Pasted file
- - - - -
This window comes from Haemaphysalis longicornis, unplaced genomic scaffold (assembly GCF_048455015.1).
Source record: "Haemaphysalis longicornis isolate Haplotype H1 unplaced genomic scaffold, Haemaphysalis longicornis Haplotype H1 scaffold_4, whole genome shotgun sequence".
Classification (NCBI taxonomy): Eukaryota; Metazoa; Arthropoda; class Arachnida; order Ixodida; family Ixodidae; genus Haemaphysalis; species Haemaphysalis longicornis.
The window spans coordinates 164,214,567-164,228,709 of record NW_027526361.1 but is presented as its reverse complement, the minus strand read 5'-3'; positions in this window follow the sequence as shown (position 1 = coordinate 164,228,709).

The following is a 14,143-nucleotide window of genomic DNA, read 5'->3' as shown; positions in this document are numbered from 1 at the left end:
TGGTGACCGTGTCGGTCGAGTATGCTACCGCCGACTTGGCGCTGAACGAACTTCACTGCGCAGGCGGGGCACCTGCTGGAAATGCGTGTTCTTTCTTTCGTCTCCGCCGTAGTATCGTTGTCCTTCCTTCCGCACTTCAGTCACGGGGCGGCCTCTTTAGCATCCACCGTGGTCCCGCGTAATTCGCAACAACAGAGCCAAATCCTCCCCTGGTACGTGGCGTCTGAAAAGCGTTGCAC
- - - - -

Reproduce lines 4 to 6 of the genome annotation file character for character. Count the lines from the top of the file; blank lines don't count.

The window spans coordinates 164,214,567-164,228,709 of record NW_027526361.1 but is presented as its reverse complement, the minus strand read 5'-3'; positions in this window follow the sequence as shown (position 1 = coordinate 164,228,709).

The following is a 14,143-nucleotide window of genomic DNA, read 5'->3' as shown; positions in this document are numbered from 1 at the left end:
TGGTGACCGTGTCGGTCGAGTATGCTACCGCCGACTTGGCGCTGAACGAACTTCACTGCGCAGGCGGGGCACCTGCTGGAAATGCGTGTTCTTTCTTTCGTCTCCGCCGTAGTATCGTTGTCCTTCCTTCCGCACTTCAGTCACGGGGCGGCCTCTTTAGCATCCACCGTGGTCCCGCGTAATTCGCAACAACAGAGCCAAATCCTCCCCTGGTACGTGGCGTCTGAAAAGCGTTGCAC